Ray Waisler wrote a very good piece about the care of our four-legged friends. As a dog lover myself, I care about animals whether or not it's mine. If you own a pet, care for them like you care for your children. They cannot speak, soyou have to be proactive and use good judgment. Please stop by Ray's Blog and leave him a comment.
Dogs in heat
First get your mind out of the gutter; this is actually about dogs in the heat. As the summer approaches and the temperatures climb, it is important to keep your dog cool (I don't mean to put cool sunglasses or leather a jacket on him). Dogs do not have sweat glands and can't cool themselves off by any other means than panting, which is not as effective as sweating. Unfortunately, wearing a fur coat in 90 degree weather does not help so overheating dogs is a big problem as they are much more susceptible to heat stroke than humans.
Heat stoke to a dog is deadly and can cause dehydration, blood thickening, strain on the heart, blood clotting, death to tissue, brain damage vital organ failure and death. Normal body temperature for a dog is between 101F to 102F and if it reaches 106F the dog is in serious trouble and even if he recovers he can still have organ damage and lifelong health problems.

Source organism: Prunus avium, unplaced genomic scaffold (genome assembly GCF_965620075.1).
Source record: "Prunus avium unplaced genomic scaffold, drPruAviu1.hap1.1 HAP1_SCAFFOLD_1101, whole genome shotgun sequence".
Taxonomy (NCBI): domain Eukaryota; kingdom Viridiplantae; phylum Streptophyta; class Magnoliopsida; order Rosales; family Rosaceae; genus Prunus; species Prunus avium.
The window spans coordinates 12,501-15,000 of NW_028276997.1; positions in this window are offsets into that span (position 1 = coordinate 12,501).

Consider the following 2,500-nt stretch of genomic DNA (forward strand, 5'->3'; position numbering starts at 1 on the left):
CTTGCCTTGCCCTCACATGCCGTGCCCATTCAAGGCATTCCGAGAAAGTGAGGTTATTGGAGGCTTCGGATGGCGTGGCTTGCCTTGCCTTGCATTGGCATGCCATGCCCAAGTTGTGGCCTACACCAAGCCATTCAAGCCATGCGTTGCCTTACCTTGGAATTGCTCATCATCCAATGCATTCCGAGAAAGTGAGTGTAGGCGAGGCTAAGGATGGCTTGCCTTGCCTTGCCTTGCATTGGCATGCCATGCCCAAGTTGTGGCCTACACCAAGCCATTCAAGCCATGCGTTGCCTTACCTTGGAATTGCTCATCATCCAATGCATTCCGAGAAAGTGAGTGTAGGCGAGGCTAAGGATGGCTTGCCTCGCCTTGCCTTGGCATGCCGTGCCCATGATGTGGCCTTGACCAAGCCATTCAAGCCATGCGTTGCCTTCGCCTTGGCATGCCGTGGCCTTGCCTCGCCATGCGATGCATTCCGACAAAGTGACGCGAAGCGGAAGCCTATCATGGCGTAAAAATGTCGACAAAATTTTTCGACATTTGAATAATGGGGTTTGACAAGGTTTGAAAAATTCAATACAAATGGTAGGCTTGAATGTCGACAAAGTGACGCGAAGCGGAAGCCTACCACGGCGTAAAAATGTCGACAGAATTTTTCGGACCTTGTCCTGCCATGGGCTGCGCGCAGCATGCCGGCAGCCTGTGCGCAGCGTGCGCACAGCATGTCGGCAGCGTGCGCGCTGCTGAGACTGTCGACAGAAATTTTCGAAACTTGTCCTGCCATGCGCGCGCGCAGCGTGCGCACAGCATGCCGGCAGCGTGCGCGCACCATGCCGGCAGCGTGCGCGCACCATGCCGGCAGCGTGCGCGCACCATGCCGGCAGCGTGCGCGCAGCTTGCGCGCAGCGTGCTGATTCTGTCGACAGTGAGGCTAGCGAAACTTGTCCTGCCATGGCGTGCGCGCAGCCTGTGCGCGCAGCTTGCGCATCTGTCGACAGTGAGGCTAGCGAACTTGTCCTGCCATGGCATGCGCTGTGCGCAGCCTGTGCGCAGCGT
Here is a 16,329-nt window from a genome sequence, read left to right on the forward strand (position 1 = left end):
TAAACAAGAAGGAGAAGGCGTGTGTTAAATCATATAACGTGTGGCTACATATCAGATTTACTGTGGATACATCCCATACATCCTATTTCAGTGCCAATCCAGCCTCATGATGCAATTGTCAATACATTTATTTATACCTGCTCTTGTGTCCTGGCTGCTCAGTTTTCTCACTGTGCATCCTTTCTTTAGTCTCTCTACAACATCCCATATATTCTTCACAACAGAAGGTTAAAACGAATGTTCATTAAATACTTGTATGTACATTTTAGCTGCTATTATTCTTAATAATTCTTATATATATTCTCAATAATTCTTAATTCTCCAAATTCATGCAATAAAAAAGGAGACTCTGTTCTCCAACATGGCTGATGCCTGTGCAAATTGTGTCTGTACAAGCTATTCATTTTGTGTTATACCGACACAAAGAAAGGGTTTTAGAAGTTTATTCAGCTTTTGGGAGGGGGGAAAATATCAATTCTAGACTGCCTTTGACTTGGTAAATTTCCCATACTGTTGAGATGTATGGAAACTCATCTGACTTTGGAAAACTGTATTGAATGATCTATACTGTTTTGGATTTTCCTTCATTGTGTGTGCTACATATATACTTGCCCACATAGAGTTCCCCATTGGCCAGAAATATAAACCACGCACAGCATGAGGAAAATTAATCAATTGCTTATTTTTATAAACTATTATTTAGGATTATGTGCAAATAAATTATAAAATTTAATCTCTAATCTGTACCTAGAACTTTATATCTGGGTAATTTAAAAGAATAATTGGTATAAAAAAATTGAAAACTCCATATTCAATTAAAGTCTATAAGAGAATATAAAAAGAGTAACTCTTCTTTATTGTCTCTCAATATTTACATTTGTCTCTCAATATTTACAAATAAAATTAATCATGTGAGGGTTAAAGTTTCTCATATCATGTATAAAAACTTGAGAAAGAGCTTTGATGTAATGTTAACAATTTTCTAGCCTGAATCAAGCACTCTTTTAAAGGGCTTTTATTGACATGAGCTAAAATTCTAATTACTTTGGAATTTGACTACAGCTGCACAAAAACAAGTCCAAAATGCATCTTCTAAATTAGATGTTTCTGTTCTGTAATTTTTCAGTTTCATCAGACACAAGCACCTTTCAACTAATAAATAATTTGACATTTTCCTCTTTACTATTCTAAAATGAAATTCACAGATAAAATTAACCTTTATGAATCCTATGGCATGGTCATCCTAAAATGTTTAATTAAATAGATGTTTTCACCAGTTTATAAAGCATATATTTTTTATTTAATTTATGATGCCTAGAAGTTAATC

Leaving a dog in the car in the heat is a major no-no. if you think you'll be in the store for just a few minutes consider that on an 80F day the temperature in a parked car can reach 120 F in as little as ten minutes. Leaving the windows cracked helps very little and if it's a humid day, the dog doesn't have a shot. Remember he's wearing a fur coat year round and even when you're comfortable, he's warm. If you want to go for a run with your buddy on a hot summer day....don't! He can't sweat to cool himself off and no matter how much he pants, it's just not enough.
Heat stroke is deadly and it is an EMERGENCY so get him to a veterinarian ASAP and try to cool him off on the way. Some of the symptoms of heat stroke are rapid frantic panting, wide eyes, thick saliva, bright red tongue, vomiting, staggering, diarrhea and coma. If you see any of these symptoms, please get him to a vet ASAP.
We lost one of our dogs last year to heat stroke while on a casual hike in north Georgia. Had I know then what I know now, I would never allowed him to come along. I am thankful that our other dog is considerably younger and fared well and you can rest assured he will never go hiking with us again in anything above 75 F.
To learn more about prevention and symptoms please visit the following sites: